Streamline Wire Rods for tail section

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Streamline Wire Rods for tail section

Postby scubarider2 » Sun Oct 24, 2010 7:49 pm

Was wondering if anyone had any experience with removing the tail wire supplied and replacing with the streamline wire rods with terminal ends. You can see a picture of what i am talking about at Steen Aero Lab-Bruntons Flying Wires:
www.steenaero.com/Products/flying_wires.cfm
Was thinking this would eliminate the need to tighten the wires when they stretch. Would also give you better aerodynamics and possible some extra mph.
Any thoughts?
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Re: Streamline Wire Rods for tail section

Postby xpflyr » Sun Oct 24, 2010 11:11 pm

Very interesting.
If I get to that point and I hope I do, I would try them.
Thanks!
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Re: Streamline Wire Rods for tail section

Postby Roger » Mon Oct 25, 2010 1:58 pm

Dennis:
Seems like I remember that way back,(maybe right after the civil war), that Just origonally (sp) had those type flying rods on the horizontal stabs on the Escapade. Maybe ask Troy his thoughts.
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Re: Streamline Wire Rods for tail section

Postby Dave Krall CFII SEL SES » Mon Oct 25, 2010 2:23 pm

There's been previous discussion on this.
I was told a few years ago that the empenage airframe was made to "give a little" under flying loads and that streamline rod is too ridgid for the Highlander tailfeathers, thereby transfering too much load too abruptly to the airframe.

Makes sense to me, so I've never thought the streamline rod "looked" good on a Highlander.
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Re: Streamline Wire Rods for tail section

Postby preacoupe » Tue Oct 26, 2010 2:16 pm

Dennis,

My Escapade (Early one) does have steel rods on the bottom, with wires called for on the top. Advantage? Not sure. I would think the rods would dominate the stresses. I would like the adjustable rods on top to make life easier. BTW the bottom ones are fixed. One other thing I think I heard was that the "flat" rods might have a tendency to vibrate, whereas the round ones probably wouldn't....a resonance thing.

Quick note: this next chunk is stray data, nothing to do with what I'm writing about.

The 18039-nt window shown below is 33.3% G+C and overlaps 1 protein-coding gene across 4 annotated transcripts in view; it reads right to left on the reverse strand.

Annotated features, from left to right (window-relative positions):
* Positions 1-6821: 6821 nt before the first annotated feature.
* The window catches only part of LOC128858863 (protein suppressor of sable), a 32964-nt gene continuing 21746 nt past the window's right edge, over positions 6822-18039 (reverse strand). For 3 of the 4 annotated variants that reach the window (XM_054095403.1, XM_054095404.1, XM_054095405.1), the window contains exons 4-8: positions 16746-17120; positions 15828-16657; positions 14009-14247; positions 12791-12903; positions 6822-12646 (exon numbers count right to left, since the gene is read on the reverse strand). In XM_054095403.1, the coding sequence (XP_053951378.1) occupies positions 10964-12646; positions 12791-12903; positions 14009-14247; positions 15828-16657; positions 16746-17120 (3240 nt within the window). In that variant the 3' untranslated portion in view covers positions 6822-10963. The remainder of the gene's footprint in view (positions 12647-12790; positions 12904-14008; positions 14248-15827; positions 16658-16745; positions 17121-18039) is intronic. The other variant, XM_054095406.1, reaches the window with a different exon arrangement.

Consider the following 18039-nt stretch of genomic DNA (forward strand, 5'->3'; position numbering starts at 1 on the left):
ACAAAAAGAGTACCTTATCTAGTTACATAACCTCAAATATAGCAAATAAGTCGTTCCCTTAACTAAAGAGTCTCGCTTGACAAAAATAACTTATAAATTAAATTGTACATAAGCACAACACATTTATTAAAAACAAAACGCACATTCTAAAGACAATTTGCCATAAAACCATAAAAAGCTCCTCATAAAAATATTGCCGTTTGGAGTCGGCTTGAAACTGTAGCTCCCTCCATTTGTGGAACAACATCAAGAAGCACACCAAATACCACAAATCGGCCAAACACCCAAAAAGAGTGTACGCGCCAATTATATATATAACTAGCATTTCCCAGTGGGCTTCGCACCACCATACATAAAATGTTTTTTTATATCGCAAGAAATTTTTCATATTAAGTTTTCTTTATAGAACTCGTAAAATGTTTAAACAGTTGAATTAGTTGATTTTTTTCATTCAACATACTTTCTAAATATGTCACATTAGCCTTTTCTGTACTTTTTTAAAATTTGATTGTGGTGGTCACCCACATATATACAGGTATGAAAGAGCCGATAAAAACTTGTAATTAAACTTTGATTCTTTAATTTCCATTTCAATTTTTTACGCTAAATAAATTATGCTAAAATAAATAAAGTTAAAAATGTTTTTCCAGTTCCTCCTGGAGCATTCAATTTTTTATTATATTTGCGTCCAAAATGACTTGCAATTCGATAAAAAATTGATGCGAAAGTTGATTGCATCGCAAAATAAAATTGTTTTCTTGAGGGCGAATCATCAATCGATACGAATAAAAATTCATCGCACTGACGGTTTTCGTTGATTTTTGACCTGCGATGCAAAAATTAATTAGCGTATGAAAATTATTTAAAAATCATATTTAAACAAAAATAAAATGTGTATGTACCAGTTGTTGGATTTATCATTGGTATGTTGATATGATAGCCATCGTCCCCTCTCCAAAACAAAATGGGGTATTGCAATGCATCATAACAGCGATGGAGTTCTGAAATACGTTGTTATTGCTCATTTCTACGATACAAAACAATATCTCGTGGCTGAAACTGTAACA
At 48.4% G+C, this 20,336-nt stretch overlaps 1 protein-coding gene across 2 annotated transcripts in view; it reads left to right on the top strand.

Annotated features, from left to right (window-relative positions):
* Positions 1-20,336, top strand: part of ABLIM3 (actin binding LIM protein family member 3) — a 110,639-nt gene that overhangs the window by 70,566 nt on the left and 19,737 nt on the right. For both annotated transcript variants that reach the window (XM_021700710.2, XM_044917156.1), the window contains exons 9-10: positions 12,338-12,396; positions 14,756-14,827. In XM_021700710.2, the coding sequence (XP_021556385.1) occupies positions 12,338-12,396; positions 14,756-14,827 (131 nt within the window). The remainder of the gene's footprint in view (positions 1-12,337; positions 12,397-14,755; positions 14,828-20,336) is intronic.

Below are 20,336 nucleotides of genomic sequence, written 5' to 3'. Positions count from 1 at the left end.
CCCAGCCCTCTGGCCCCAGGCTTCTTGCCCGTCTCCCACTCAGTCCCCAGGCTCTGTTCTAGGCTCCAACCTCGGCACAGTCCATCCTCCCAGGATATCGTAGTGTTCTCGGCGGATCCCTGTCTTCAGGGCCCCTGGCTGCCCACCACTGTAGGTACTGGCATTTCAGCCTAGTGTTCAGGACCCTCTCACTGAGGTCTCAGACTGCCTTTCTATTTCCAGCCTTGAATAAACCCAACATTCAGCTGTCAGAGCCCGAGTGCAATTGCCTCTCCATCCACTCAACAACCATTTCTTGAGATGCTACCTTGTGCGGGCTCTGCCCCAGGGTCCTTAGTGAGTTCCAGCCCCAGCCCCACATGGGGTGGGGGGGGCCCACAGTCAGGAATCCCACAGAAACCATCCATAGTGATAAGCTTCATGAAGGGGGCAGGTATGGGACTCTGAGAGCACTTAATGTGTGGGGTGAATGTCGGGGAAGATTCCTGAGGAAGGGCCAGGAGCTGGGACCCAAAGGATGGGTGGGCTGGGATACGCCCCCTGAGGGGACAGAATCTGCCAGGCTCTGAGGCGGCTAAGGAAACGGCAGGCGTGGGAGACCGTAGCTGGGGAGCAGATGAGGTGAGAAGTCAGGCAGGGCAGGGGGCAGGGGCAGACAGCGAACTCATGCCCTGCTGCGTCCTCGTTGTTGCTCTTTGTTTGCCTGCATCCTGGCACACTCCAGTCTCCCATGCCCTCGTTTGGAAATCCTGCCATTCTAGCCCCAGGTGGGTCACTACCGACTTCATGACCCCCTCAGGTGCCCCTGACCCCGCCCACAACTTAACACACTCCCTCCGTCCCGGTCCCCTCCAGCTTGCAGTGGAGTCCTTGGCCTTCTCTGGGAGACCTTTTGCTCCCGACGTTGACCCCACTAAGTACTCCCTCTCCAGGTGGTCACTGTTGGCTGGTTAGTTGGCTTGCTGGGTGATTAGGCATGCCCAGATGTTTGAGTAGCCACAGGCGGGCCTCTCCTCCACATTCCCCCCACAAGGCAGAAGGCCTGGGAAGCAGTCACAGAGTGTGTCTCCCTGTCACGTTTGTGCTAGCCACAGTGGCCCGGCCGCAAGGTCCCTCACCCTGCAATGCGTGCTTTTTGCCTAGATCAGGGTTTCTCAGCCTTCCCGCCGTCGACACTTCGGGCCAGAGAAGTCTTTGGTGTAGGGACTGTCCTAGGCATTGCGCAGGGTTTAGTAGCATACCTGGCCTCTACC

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Re: Streamline Wire Rods for tail section

Postby scubarider2 » Tue Oct 26, 2010 6:56 pm

Thanks guys, you have given me lots to think about. I have seen these on other planes mostly acrobatic ones. So, I figured if they could use them the Just planes could. I heard that the flat ones were the most aerodynamic and would provide less drag. I wrote an email to Just to ask their opinion. Will let you know.
:)
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Re: Streamline Wire Rods for tail section

Postby SheepdogRD » Wed Dec 15, 2010 10:09 pm

Just found an old video that discusses drag. At the end, it talks about wire drag. Pretty interesting . . .

http://www.youtube.com/watch?v=ftq8jTQ8ANE
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Re: Streamline Wire Rods for tail section

Postby Gary H » Thu Dec 16, 2010 12:21 am

Guys,,, just follow the instructions, I'll say it again, JUST FOLLOW THE INSTRUCTIONS!!
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Re: Streamline Wire Rods for tail section

Postby scubarider2 » Thu Dec 16, 2010 8:56 am

Gary, that is why they call it experimental ! :P
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Re: Streamline Wire Rods for tail section

Postby scubarider2 » Thu Dec 16, 2010 9:04 am

Wow, what a cool old video. A must see! :mrgreen:
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Re: Streamline Wire Rods for tail section

Postby Gary H » Sun Dec 19, 2010 8:48 pm

YEP, THAT'S RIGHT SCUBARAIDER, and thats why some highlanders fly better than other highlanders ! :D
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Re: Streamline Wire Rods for tail section